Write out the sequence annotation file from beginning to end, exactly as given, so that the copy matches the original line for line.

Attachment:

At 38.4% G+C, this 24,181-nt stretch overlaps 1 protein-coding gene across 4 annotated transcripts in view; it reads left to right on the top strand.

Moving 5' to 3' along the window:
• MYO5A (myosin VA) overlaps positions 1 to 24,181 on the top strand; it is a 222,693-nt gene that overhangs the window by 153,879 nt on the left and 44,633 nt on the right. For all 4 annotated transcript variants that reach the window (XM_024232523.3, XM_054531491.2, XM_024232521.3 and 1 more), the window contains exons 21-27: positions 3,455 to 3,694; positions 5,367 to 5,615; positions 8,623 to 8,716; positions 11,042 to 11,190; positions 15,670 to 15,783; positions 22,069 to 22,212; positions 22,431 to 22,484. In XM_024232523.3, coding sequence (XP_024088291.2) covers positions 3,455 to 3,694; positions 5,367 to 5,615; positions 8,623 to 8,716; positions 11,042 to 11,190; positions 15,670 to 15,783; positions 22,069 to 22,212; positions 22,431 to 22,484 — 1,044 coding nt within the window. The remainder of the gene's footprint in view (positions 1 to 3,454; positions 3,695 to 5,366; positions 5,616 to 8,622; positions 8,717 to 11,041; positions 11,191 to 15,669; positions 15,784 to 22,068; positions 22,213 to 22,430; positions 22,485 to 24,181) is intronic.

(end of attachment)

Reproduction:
At 38.4% G+C, this 24,181-nt stretch overlaps 1 protein-coding gene across 4 annotated transcripts in view; it reads left to right on the top strand.

Moving 5' to 3' along the window:
• MYO5A (myosin VA) overlaps positions 1 to 24,181 on the top strand; it is a 222,693-nt gene that overhangs the window by 153,879 nt on the left and 44,633 nt on the right. For all 4 annotated transcript variants that reach the window (XM_024232523.3, XM_054531491.2, XM_024232521.3 and 1 more), the window contains exons 21-27: positions 3,455 to 3,694; positions 5,367 to 5,615; positions 8,623 to 8,716; positions 11,042 to 11,190; positions 15,670 to 15,783; positions 22,069 to 22,212; positions 22,431 to 22,484. In XM_024232523.3, coding sequence (XP_024088291.2) covers positions 3,455 to 3,694; positions 5,367 to 5,615; positions 8,623 to 8,716; positions 11,042 to 11,190; positions 15,670 to 15,783; positions 22,069 to 22,212; positions 22,431 to 22,484 — 1,044 coding nt within the window. The remainder of the gene's footprint in view (positions 1 to 3,454; positions 3,695 to 5,366; positions 5,616 to 8,622; positions 8,717 to 11,041; positions 11,191 to 15,669; positions 15,784 to 22,068; positions 22,213 to 22,430; positions 22,485 to 24,181) is intronic.